This Saturday, Feb. 24, marks the third annual Corridor, a single day festival featuring an array of experimental music, dance, and visual art. As with previous years, the lineup boasts a wealth of local and non-local talents from the spacious dance music of MHYSA to as_dsf’s spellbinding rhythms. Ahead of the event, KEXP reached out to one of Corridor’s organizers over at Elevator, Matthew McBride, to dig into the genesis of the event, their curatorial mission, and what newcomers can expect.
KEXP: When did you first conceive Corridor and what’s the idea behind the event?
Corridor started as an evolution of the Elevator concert series, which focused on avant-garde and experimental music, oftentimes electronic. We wanted to create something more immersive and durational. The first year of Corridor was 2016, and the format really hasn’t changed since - 12 hours of sound, with dance and live visuals presented in collaboration with the music, and a strong live visual and installation component.
This year’s Corridor musicians run the gamut of genre, from MHYSA’s avant-garde dance music and Lushloss’ candid experimental work to the traditional Indonesian music of Gamelan Pacifica. What’s the thread that you think ties the lineup together and how did you approach the lineup from a curatorial perspective?
We’ve always focused on booking underrepresented music that we love. There is an aesthetic thread through the whole event, but it’s hard to define. We try to represent a variety of different strains of experimental music, from more beat-oriented artists like MHYSA and City to purely ambient or noise like Ellen Phan and C Spencer Yeh.
Corridor is more than just music with your art installations and dance performances. How do all these different art forms work together in the space? Is there any crossover between them all?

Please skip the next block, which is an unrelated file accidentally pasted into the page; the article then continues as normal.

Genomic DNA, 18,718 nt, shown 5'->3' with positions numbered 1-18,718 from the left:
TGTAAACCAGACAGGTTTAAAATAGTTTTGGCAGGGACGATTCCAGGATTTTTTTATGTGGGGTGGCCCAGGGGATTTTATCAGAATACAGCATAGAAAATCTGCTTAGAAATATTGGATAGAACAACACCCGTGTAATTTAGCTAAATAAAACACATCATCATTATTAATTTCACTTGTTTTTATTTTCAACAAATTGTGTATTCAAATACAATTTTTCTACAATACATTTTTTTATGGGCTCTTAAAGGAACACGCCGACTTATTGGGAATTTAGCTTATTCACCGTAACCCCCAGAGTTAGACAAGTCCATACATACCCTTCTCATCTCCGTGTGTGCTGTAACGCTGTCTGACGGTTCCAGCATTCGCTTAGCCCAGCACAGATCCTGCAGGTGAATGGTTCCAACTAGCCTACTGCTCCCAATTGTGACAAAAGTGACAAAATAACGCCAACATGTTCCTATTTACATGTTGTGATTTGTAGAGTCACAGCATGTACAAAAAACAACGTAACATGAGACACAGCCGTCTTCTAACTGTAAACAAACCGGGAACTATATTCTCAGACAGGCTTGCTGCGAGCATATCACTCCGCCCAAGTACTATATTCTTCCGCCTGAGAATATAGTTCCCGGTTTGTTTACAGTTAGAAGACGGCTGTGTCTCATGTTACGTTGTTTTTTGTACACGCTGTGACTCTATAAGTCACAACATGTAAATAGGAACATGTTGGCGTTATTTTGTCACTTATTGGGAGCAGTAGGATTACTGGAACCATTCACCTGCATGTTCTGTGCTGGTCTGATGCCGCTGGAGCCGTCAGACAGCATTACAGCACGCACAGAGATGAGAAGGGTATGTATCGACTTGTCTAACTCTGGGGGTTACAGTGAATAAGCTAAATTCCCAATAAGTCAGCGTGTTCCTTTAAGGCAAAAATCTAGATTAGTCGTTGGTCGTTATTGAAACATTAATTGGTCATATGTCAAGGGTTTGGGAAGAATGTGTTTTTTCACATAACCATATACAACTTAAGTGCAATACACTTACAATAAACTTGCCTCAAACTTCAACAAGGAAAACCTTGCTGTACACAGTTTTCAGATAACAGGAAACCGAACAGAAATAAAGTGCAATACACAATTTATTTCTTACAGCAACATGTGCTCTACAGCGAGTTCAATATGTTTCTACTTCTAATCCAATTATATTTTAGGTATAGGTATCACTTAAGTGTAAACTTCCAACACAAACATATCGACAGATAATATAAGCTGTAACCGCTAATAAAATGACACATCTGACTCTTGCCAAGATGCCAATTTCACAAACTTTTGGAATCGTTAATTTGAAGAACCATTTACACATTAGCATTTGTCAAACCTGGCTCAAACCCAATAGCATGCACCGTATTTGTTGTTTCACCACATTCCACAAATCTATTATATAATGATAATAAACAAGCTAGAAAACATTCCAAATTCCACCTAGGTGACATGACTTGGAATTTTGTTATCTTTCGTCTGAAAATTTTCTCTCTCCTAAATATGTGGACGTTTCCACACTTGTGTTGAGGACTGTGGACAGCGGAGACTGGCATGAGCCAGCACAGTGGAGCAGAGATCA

Dancers collaborate directly with musicians – we’re interested in how to physicalize and humanize the abstract sounds that we are featuring. The art installations function as a continuation of a lot of the same expansive ideas being featured in sound, but in more of a gallery setting, outside of the concert hall – people get to reset by wandering through different environments, never settling into one rigid experience.
You’ve mentioned on the ticket page that no one should be turned away because of lack of funds, offering volunteer options and discounted tickets. Can you speak a little bit to that decision and the importance of making the arts accessible to people?
It’s very hard to ask people for $35 for a ticket to an event, but it’s also difficult when you’re in danger of not breaking even. That being said, an event should be accessible for anyone of any economic background, and we strive to make sure that anyone that really wants to can attend.
For those who’ve never been to Corridor in the past, what can they expect from this year’s event? Or even if they’ve been in the past, what will be different this year?
The space is the biggest change. Corridor has been in a different venue every year and that has a huge impact on the overall nature of the event. New attendees should expect a relaxed environment that lends itself to free movement throughout the space and an opportunity to interact with new sights and sounds, all at once overwhelming and tranquil.
Corridor takes place this Saturday, Feb. 24, at West Coast Printing. Buy your passes here.
This year's Corridor brought together artists locally and nationally to the soon-to-be demolished West Coast Printing for a beautiful day of experimental art across different mediums
Burger Records' annual festival, focused on woman-fronted groups, is hitting the road for the very first time this year! It pulls into the Crocodile this Saturday and Sunday.
Throwaway Style is a weekly column dedicated to examining all aspects of the Northwest music scene. Whether it’s a new artist making waves, headlines affecting local talent, or reflecting on some of the music that’s been a foundation in our region; this space celebrates everything happening in the …